Southern Scribe
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 Featured Romance Author     


Writing Humor Comes Naturally
An Interview with Peggy Webb

by Pam Kingsbury


Peggy Webb has been earning a living at writing romances, columns, and women's fiction for almost twenty years. A native of Lee County, Mississippi, she currently resides in a hundred year old farmhouse outside of Tupelo. The author of fifty-five romance novels, her work has been praised for its' humor and originality. The Accidental Princess, her most recent release, was selected for Silhouette's Readers' Ring Discussion Group. 


At one time Mississippi claimed to have the most writers per square mile in America. How are you influenced by place? 

I am steeped in the songs of the South - the voices of its people and its land.  When I enter the mind of a character I hear the speech patterns, the cadences of northeast Mississippi. 

When I create a setting I see the sweet rolling hills I roamed as a child. My daddy was a farmer with a deep respect for the land, which he passed on to me. 

Southern writers love detail and words. In that respect my writing is deeply Southern.  I love particularity the rhythms.  When I write I hear the lyrical beauty of the words.  My books are, on some level, music - the music of the South. 

How and when did you start writing? 

I was born a writer and did my first writing sitting in the hayloft on the farm where I grew up. I became a published writer in the late sixties when I was writing a humor column for two trade magazines, The Water Well Journal and Ground Water Age. At that time I was married to a man in the water well contracting business.  As secretary of the state organization, his job (and consequently mine) was to publish a newsletter. 

In desperation, I created a humor column that was picked up by the magazines. Many years and two hundred columns later, I had my first book published.  I belonged to no writers' organizations at that time and had no one guiding me along except literary giants such as Eudora Welty and William Faulkner.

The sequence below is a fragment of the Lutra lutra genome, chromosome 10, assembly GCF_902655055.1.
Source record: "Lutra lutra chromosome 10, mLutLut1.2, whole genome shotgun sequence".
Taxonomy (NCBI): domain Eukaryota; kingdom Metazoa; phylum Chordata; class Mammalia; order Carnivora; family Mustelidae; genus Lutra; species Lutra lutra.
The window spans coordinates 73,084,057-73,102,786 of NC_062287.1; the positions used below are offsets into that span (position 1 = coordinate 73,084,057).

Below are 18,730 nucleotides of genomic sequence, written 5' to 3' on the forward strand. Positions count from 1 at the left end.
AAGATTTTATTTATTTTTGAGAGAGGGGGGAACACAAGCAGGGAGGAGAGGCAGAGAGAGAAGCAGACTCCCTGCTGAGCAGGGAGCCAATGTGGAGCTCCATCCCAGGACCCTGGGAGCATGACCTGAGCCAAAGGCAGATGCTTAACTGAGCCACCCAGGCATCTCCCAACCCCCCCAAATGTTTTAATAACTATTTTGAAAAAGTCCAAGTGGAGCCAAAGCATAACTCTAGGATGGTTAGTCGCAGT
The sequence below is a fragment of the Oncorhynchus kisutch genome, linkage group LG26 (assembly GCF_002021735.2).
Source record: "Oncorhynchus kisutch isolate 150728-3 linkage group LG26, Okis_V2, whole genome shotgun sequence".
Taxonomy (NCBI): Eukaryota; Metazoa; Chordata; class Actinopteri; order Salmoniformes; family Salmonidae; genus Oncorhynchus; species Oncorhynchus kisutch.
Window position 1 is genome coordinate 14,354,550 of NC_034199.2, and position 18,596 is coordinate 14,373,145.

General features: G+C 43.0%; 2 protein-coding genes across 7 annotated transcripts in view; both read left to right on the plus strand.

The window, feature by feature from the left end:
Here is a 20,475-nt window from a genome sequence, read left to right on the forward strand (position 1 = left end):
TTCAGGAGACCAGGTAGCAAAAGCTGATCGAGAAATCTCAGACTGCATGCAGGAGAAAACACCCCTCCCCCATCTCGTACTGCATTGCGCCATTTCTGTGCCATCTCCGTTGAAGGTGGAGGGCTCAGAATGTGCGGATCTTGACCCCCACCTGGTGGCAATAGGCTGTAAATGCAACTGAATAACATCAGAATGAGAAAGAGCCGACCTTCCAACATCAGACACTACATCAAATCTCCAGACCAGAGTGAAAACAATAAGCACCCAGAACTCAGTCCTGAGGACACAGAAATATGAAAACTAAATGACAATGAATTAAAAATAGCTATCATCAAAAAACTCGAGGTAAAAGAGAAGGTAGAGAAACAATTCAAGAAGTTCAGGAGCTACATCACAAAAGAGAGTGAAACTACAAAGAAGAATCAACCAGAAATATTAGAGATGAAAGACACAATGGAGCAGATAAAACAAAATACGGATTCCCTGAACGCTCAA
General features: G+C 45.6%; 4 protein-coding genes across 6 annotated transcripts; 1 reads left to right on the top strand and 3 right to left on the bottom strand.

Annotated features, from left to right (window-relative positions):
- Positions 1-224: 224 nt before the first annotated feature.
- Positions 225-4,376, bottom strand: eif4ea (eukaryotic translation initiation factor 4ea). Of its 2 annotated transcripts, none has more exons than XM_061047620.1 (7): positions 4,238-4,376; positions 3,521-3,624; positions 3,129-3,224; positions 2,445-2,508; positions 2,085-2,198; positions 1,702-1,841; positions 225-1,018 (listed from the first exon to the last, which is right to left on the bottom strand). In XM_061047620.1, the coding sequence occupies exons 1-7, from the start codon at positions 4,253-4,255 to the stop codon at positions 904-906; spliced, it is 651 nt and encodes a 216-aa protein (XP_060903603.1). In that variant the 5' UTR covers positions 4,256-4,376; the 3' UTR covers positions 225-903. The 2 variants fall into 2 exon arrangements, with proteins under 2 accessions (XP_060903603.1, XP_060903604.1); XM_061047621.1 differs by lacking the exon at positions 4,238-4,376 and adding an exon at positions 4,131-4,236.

I was in graduate school writing my master's thesis while I wrote my first romance. In fact, I had to postpone the defense of my thesis in order to complete the revisions required by Bantam (my first publisher). Happily, my professors at the University of Mississippi were supportive, and I was able to earn an M.A. in fine arts, then later that summer see my first book hit the number one spot on Waldenbooks Bestseller list. 

Today I have the support of my peers in Novelists' Inc. (I write a column for their newsletter NINK), and of the Heart of Dixie chapter of Romance Writers of America. 

What changes have you seen in the romance industry during your career? 

I started writing in 1984 during the boom of romance. The rush of publishing houses to merge had not begun, and many of the houses cashed in on the boom with their own lines (Ecstacy, Loveswept, Precious Gems - all now defunct). 

The market started correcting itself, as it always does, in the late 80s. The shrinking of the romance market was due, in part, to the merger of the big publishing houses.